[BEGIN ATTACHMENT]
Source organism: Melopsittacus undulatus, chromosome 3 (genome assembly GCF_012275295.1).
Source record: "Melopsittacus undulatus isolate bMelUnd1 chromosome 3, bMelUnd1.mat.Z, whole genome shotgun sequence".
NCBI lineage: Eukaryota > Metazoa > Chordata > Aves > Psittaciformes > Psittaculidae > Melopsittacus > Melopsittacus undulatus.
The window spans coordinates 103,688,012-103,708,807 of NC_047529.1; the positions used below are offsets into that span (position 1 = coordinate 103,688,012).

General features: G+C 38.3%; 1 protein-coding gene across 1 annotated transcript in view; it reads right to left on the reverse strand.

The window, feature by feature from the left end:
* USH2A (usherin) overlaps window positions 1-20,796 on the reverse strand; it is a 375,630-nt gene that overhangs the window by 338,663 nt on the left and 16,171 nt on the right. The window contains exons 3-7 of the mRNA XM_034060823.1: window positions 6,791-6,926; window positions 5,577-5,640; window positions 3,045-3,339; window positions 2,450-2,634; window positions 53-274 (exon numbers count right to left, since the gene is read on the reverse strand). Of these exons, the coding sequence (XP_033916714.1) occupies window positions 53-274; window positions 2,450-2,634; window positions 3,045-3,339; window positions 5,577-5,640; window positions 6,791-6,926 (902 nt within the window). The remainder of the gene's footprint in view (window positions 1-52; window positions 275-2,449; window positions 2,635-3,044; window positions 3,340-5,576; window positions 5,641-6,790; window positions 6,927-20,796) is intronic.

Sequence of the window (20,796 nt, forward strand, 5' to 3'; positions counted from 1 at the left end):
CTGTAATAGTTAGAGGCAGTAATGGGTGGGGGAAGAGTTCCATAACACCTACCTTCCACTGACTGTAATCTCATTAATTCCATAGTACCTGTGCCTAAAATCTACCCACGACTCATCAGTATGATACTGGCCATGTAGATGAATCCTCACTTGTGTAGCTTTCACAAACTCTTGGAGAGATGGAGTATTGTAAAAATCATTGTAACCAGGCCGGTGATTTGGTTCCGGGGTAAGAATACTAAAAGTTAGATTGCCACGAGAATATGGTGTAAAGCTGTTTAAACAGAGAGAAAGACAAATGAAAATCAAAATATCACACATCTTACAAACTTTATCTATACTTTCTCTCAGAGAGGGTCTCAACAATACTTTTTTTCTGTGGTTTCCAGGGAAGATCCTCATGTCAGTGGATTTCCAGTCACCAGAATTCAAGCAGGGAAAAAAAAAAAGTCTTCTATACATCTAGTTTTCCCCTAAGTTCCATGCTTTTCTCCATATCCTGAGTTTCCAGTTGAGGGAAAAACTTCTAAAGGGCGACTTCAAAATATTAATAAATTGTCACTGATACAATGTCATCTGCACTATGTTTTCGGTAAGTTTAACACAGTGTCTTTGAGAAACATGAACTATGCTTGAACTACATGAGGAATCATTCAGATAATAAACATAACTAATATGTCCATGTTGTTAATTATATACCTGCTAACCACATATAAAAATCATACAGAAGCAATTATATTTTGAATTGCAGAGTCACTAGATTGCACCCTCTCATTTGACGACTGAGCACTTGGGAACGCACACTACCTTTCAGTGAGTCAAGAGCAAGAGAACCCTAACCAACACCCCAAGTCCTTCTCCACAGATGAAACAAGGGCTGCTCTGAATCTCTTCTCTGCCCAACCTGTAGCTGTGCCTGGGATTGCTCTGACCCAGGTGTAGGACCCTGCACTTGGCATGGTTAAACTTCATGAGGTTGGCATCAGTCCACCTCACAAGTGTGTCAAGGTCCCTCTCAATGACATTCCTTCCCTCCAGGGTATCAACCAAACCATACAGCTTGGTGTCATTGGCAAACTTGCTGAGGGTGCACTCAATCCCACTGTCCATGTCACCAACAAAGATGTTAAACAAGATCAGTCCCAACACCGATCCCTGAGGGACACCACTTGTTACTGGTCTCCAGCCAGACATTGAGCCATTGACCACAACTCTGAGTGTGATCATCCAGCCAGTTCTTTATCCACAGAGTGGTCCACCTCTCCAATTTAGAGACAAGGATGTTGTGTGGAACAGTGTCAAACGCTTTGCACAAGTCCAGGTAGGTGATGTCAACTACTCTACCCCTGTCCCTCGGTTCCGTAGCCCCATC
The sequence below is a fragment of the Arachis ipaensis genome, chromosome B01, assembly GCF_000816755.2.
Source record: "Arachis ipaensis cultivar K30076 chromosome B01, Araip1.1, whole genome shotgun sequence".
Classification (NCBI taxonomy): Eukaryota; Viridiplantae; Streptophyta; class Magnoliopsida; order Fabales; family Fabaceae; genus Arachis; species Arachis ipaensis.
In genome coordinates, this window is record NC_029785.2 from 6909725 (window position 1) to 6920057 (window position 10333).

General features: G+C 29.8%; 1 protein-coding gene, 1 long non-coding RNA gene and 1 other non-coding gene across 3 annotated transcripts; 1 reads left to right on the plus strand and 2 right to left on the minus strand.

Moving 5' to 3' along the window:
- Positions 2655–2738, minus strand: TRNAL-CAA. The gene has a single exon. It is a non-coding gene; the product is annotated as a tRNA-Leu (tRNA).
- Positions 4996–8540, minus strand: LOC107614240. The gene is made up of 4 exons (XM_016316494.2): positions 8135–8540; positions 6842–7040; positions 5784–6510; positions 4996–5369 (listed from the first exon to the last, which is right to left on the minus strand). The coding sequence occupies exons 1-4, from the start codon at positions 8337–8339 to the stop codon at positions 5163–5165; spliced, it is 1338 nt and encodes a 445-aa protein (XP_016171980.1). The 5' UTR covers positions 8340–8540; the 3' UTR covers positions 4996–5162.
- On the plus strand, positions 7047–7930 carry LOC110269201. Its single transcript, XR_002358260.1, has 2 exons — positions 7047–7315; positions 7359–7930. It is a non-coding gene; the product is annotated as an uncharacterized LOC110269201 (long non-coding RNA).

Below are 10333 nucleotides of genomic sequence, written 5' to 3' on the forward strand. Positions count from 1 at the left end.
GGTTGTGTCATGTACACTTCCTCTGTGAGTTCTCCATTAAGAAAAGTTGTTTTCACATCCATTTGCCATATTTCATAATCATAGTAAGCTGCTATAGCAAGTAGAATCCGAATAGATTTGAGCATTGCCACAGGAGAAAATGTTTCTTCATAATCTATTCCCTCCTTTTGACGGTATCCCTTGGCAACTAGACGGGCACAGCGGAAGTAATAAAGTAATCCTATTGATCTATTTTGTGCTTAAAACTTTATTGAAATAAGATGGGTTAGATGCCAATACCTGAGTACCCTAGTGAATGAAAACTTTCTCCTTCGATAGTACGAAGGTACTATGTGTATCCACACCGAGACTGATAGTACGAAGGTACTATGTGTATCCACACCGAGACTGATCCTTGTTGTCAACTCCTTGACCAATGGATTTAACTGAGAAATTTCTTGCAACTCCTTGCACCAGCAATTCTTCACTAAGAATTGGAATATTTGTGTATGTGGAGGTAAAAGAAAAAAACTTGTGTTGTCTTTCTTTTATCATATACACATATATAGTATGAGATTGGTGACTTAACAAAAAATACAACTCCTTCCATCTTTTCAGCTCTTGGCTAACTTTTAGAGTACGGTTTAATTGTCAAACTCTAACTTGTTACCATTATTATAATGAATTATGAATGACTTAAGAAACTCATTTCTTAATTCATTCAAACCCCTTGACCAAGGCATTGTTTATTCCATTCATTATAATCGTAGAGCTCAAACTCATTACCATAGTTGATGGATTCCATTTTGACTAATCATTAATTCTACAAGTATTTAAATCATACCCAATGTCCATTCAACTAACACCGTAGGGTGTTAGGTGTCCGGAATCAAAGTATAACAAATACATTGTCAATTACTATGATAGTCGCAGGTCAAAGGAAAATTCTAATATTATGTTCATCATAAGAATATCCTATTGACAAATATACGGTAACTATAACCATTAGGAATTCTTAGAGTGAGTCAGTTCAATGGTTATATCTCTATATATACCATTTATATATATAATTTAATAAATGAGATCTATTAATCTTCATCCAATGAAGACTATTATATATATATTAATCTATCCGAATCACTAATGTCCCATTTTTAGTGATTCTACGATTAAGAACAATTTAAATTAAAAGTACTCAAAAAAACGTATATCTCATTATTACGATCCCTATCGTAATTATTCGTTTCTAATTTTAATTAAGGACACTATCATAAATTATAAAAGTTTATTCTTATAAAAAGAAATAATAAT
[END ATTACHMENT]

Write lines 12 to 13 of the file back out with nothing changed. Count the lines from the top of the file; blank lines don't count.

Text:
Classification (NCBI taxonomy): Eukaryota; Viridiplantae; Streptophyta; class Magnoliopsida; order Fabales; family Fabaceae; genus Arachis; species Arachis ipaensis.
In genome coordinates, this window is record NC_029785.2 from 6909725 (window position 1) to 6920057 (window position 10333).